IVP - Andy Unedited - Design and Production Archives

April 21, 2010

Two Keys to Outstanding Cover Design

It is a truth universally acknowledged that people in possession of a good manuscript must be in want of an outstanding cover. A great cover can make an amazing difference. So can a bad one.

A few years ago I heard Ken Peterson of Tyndale House Publishers offer two simple keys to success—coding and positioning.

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Posted by Andy Le Peau at 7:43 AM | Comments (6) are closed

April 1, 2010

Books Without Covers

Every few months we get together a whole bunch of us from editorial, marketing, sales, production and design--anyone substantively involved in making or selling a book--to evaluate the releases from a season in the previous year. Once we had a cover designer attending for the first time. In trying to explain to the designer what the meeting was all about, someone said with a wry smile and in a voice everyone could hear, "This is the meeting in which we do judge a book by its cover."

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Posted by Andy Le Peau at 9:10 AM | Comments (6) are closed

July 28, 2008

The Outsource Question

Celebrate logistics, as I've said before, because logistics make the romance of publishing possible. A publisher can also outsource its logistics so it can focus on the sides of publishing it loves best and does best—probably editorial, sales and marketing. But just because you outsource doesn’t mean you can forget about operations, fulfillment and accounting. You just need to be involved in a different way at a different level.

Tom Woll has a number of suggestions for taking some (but not all) of the pain out of these functions.

* Outsourcing Accounts Receivable.
The pain of accounts receivable (AR) is that trade and other large accounts don’t pay in 30 days. “The average collection period in the book industry is between 90 and 120 days from the time of invoice. . . . The difficulty of collecting accounts receivable is, indeed, one of the primary reasons publishers use distributors . . . to cope with this job of collection.” (pp. 276-77) But you still have to monitor closely what the distributor owes you. And if the distributor goes bankrupt, you’ll likely see little if any of your money.

* Doing AR Yourself.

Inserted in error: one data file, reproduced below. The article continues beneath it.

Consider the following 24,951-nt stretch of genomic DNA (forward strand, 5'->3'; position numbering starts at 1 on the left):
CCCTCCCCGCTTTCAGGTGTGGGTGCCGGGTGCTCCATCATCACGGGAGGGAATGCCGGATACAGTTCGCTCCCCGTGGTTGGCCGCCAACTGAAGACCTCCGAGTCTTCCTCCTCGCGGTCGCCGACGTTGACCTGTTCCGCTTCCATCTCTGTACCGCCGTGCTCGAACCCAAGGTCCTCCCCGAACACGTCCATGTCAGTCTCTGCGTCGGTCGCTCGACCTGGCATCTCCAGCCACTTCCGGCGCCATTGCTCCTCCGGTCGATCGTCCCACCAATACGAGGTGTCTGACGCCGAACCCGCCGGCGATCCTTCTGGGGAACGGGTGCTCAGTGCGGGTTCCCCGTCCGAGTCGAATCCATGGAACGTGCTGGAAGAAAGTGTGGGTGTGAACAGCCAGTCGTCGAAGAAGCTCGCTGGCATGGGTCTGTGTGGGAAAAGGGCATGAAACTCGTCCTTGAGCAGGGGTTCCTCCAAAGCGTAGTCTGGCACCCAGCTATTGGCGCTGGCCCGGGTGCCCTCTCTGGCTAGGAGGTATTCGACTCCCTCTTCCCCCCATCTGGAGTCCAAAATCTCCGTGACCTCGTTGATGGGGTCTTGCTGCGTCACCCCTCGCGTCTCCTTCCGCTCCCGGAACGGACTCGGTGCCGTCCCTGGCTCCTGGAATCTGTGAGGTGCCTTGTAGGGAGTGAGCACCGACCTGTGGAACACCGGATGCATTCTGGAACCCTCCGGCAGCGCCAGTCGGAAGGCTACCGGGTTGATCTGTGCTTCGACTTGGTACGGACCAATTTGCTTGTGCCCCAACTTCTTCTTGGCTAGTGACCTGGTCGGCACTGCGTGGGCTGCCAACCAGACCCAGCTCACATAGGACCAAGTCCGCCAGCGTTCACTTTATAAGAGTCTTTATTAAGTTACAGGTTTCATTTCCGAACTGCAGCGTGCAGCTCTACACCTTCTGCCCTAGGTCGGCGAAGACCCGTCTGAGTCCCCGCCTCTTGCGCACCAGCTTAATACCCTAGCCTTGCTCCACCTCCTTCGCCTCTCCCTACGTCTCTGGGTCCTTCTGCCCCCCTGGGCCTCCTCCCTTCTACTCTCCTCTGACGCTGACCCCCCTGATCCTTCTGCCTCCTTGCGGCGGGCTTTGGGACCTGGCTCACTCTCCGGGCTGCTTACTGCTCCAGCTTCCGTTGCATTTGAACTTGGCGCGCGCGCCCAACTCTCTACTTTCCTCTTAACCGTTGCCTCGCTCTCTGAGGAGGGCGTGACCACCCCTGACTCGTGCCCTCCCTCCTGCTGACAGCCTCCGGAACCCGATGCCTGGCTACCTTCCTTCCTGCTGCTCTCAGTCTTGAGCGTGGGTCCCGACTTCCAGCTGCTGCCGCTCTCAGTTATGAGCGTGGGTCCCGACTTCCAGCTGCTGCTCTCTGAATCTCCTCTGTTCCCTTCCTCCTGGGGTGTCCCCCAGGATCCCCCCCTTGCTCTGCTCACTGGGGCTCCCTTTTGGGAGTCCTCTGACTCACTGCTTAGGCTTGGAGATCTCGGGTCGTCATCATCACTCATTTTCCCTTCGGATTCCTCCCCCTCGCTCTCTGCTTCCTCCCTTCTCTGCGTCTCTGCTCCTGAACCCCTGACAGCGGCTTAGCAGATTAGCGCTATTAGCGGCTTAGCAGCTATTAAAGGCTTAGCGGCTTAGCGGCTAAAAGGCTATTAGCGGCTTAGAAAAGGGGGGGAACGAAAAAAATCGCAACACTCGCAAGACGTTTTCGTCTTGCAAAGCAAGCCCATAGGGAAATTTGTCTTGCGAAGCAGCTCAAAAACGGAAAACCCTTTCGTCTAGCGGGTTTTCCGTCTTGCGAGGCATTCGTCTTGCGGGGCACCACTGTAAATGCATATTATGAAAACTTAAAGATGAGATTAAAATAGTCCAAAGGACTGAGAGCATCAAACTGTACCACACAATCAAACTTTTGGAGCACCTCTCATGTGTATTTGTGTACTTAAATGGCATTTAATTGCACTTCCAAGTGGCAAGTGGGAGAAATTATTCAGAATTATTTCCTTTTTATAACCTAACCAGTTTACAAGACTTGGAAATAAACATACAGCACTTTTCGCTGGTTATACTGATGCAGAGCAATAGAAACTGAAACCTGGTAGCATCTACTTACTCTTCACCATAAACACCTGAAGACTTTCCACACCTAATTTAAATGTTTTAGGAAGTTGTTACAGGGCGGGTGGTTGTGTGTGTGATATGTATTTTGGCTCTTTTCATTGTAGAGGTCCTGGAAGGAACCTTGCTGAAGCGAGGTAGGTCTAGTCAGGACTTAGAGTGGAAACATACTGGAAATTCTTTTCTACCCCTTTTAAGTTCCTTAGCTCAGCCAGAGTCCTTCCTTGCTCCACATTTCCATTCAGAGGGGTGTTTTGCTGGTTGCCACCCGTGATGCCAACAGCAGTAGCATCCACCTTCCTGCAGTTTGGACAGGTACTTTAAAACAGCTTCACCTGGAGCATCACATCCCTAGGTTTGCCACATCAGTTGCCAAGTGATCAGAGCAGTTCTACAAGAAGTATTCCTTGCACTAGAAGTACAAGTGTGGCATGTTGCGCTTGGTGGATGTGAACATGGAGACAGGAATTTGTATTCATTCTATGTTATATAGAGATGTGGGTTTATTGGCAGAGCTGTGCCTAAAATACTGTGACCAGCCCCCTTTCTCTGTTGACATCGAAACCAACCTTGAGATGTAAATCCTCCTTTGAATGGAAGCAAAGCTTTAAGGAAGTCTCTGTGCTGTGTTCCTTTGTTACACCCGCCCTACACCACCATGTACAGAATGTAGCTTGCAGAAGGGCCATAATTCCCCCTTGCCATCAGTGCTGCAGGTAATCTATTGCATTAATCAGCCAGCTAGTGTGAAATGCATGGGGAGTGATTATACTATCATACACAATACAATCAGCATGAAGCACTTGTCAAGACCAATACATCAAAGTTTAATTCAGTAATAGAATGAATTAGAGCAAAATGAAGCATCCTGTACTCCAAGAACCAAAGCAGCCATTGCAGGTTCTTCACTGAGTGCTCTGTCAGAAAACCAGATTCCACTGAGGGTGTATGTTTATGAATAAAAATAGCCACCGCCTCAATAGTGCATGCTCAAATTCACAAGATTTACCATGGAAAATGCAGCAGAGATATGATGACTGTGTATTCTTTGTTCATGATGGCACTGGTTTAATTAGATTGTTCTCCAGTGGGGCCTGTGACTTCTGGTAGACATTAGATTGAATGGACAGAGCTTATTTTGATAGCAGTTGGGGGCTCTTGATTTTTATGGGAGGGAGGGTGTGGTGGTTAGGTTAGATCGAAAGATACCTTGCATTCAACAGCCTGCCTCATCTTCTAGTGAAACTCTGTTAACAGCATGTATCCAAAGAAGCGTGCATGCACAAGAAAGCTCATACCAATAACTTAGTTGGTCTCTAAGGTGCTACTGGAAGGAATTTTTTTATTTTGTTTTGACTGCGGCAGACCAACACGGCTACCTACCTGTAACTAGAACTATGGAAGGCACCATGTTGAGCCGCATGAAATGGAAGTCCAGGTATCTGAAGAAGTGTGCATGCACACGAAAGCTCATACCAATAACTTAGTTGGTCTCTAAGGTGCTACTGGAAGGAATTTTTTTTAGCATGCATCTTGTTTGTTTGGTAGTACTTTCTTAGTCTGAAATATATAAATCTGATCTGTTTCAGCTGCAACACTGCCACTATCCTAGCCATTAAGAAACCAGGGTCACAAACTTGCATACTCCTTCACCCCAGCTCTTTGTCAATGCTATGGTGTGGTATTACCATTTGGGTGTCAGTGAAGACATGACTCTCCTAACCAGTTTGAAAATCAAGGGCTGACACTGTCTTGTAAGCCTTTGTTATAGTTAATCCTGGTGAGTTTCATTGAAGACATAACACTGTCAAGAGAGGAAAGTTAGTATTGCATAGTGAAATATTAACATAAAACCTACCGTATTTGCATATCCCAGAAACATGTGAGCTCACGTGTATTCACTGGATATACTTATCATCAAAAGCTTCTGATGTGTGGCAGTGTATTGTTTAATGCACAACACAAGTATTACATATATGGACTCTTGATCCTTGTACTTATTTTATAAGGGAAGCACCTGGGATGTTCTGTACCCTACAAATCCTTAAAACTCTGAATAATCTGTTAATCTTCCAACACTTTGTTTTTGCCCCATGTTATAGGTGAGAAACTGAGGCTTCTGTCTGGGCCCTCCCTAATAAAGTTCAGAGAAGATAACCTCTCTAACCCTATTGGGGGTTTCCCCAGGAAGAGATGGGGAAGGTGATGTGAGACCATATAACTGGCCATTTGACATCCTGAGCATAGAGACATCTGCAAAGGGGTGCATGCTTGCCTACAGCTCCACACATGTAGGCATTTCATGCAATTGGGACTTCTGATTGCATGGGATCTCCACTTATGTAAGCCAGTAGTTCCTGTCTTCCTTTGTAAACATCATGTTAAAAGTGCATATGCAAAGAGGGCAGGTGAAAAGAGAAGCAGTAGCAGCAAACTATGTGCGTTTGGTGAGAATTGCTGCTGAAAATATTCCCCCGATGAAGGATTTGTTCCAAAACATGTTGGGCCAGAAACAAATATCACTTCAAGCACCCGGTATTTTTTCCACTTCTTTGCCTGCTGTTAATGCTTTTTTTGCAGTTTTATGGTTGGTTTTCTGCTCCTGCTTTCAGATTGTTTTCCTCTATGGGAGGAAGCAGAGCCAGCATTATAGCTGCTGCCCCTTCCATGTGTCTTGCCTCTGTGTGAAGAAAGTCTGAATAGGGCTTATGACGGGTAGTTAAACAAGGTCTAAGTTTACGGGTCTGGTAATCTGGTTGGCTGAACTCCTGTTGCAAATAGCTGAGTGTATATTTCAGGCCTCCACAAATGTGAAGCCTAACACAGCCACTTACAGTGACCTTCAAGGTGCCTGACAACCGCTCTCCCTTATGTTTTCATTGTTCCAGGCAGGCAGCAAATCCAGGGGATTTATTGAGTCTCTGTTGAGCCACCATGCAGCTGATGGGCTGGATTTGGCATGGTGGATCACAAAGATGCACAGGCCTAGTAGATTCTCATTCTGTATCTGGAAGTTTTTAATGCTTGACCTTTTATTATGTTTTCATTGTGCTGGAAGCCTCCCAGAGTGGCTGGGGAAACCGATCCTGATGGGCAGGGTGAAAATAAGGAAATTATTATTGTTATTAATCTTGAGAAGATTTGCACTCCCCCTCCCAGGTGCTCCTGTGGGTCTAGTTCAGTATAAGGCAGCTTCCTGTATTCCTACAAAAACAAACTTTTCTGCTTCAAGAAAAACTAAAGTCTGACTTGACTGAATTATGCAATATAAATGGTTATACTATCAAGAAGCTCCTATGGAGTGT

If you handle your own collections, it is vital to “monitor your accounts receivable every day” (p. 277), focusing on accounts that are more than 90 days overdue. As I’ve said before, it’s all about cash flow, baby.

* Outsourcing Warehousing and Fulfillment.
Customer expectations these days are that an item ordered will be shipped within twenty-four hours. Again, this is not an easy task, and many choose to outsource warehousing and shipping. But be careful.
    1. Don’t put your entire stock with one distributor. Again, if the distributor goes bankrupt, “your entire stock of books will be frozen (locked up) by the bankruptcy court and unavailable to you for some length of time” (p. 278). So you may want to handle some yourself or hire a second service to handle, for example, book clubs, premium sales and review copies.
    2. In any case, make sure the fulfillment service you use understands the fragility of books. A torn cover can make a book unsaleable.

Outsourcing was all the rage several years ago. And it can be very helpful for small or large publishers. But there are always drawbacks with every choice, and the industry is full of horror stories about outsourcing gone very wrong. Publishers should consider the pluses and minuses carefully when deciding how to handle logistics.

Posted by Andy Le Peau at 5:55 AM

May 7, 2008

Great Production

"Design, production, and manufacturing, in many publishing houses, are not considered as glamorous as editorial or sales, and may be looked upon a secondary. They should be viewed as quite the reverse," says publishing guru Tom Woll (p. 161). Why? Well, how many times have design and production saved editorial's and marketing’s behind when an author was late or a book needed to come out early? How many times has great jacket design made customers give a second look at something new? And how much money has been saved by shrewd print buyers?

Woll rightly points out, however, that it is unwise and unfair for others always to rely on production to bear the burden of fixing problems. When it comes to scheduling, one guideline we’ve implemented with some success is this: Do not schedule a book for publication until the revised manuscript is in hand.

That could sound draconian, but it works. Why? Authors may not always meet their deadlines because they are not employees of the publisher. So editors, as peers, have a limited set of tools they can use in working with authors to stay on schedule. But authors always want to know, "When will my book come out?" (Not so subtle subtext: "the sooner the better.")

Typically the answer would be, “In nine to twelve months.” By saying it can be scheduled only when the final draft is in hand puts responsibility (and motivation) properly in the author’s hands.

Exceptions? Certainly. A big upcoming event for which the book must be available. A big-name author whose bestseller is wanted by marketing (and probably finance) for this fiscal year. But those should be exceptions, not the rule.

That’s just one idea for trying to deal with the scheduling dragon. Any other good ideas out there?

Posted by Andy Le Peau at 9:45 AM

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